Microsoft Band launching in UK, the Carbon3D Printer, and Dyson’s investment in Sakti3


Microsoft plans to launch smart band in the UK

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With wearables and smart watches being the “in” thing these days, Microsoft decided to join the fray as well. Their device, called the Microsoft Band, was on sale in the US for a while and they also plan to launch it in UK in the coming month. It attempts to challenge the Apple Watch whilst being cheaper yet doing many of the same things.

The device is really meant for those who are into fitness and training. It measures your steps, calories burned, and heart rate via a tap on the Band’s rectangular screen.

In addition to the fitness tracking, the Band also gives you the functionality of a smartwatch such as buzzing when you get emails and texts or an incoming call. One element that stands out is the software. The Health app is actually cross-platform and available for iOS and Android as well as Windows Phone. All in all, an impressive device which does quite a bit more than most of the simple fitness trackers on the market – and which competes with Apple’s Watch in terms of functionality.

Although the band may not win any awards in the looks category, it looks okay to me. But then again, apparently the setup guide tells you that you may choose to wear the device on the inside of your wrist. Is this a hint to hide the band if you’re too embarrassed to show it?

3D printer that uses light and oxygen to ‘grow’ solid objects

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A 3D printing process that controls light and oxygen has been demonstrated at the Technology, Entertainment and Design (TED) conference in Vancouver.

Carbon3D, the company responsible for this stated that the revolutionary new process could make way to print objects such as car parts, medical devices and even shoes. It functions by applying different levels of light and oxygen to a pool of resin. The light is used to harden the resin, whilst oxygen stops hardening. By delicately controlling the levels of each, the resin can be forced into complex shapes.

The process draws inspiration from the movie Terminator 2, in which the T-1000 robot appears out of a pool of metallic liquid.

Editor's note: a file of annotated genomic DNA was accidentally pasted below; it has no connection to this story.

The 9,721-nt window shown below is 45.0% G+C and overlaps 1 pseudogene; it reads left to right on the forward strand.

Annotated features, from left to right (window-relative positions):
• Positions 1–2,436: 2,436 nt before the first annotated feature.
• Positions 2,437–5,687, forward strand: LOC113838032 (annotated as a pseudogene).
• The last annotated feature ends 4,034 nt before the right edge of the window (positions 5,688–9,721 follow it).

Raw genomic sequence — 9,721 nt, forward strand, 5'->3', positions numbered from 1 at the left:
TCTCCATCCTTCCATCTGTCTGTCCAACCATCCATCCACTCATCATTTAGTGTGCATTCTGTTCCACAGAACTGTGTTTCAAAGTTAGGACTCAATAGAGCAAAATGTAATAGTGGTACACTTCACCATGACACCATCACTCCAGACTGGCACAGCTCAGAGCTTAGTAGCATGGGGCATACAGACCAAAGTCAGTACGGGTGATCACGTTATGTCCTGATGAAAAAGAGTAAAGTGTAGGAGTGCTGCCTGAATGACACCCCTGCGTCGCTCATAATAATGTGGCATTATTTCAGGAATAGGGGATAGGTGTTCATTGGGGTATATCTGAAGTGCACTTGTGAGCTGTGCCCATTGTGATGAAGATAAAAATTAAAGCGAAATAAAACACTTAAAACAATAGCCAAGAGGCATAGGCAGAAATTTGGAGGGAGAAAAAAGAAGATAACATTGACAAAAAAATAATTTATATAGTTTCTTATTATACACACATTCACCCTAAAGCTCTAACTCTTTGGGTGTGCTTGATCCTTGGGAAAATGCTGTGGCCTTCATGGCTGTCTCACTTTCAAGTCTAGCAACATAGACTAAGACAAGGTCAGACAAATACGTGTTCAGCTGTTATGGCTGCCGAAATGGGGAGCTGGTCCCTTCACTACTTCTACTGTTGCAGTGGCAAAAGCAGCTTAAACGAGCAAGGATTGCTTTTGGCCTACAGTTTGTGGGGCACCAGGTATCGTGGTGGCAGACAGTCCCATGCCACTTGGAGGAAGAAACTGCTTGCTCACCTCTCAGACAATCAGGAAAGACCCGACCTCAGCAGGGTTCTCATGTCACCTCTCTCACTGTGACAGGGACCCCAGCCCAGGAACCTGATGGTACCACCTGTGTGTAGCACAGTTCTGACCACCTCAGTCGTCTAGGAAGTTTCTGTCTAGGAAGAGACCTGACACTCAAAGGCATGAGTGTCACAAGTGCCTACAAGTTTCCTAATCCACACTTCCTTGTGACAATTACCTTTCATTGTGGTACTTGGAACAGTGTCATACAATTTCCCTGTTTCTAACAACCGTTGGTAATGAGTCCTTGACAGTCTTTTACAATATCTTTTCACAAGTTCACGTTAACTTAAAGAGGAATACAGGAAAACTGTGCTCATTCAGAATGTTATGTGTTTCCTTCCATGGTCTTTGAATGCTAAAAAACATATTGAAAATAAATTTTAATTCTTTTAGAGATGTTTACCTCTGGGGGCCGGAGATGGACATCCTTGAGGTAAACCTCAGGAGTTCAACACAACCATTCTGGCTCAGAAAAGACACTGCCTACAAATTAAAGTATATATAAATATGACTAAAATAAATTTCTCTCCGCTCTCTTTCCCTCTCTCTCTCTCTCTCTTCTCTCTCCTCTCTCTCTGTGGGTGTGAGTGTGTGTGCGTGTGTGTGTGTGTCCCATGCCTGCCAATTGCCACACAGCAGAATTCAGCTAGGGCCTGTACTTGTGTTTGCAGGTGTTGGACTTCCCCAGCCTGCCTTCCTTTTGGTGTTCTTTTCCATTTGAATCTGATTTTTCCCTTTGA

On the stage, the Carbon3D machine printed a plastic ball in 10 minutes. Whereas according to Carbon3D chief executive Prof Joseph DeSimone, it would usually take around 10 hours.

Traditional 3D printing has its flaws he says, referring to the time taken to print objects and that objects created by traditional 3D printing are often mechanically weak as they’re made up of multiple layers.

In comparison, his method is approximately 25 to 100 times faster and can print solid final parts, with the potential to actually be around 1,000 times faster.

Carbon3D hopes to have its product out commercially within a year and to develop the ability to print on materials other than resin.

Dyson invests in Sakti3 to create solid-state battery

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Sakti3, a Michigan-based battery maker, is making use of solid-state technology to keep your devices running longer. Dyson, the vacuum cleaner company, is investing $15 million to Sakti3’s efforts to pull this off.

A normal lithium-ion battery uses a liquid electrolyte to produce a charge. Sakti3 aims to replace that liquid with solid lithium electrodes. The result would pack more power into a battery.

The trick is to move from the prototype stage to actual large-scale production. This is where Dyson comes in. They plan to help commercialize Sakti3’s battery, by including them in Dyson products first, then making them available to other device makers.

Solid-state batteries can deliver other benefits apart from more power and lower costs. They’re more environmentally friendly when compared to lithium-ion batteries, and by doing away with flammable liquid electrolyte, solid-state batteries can create a lesser chance for battery explosions.


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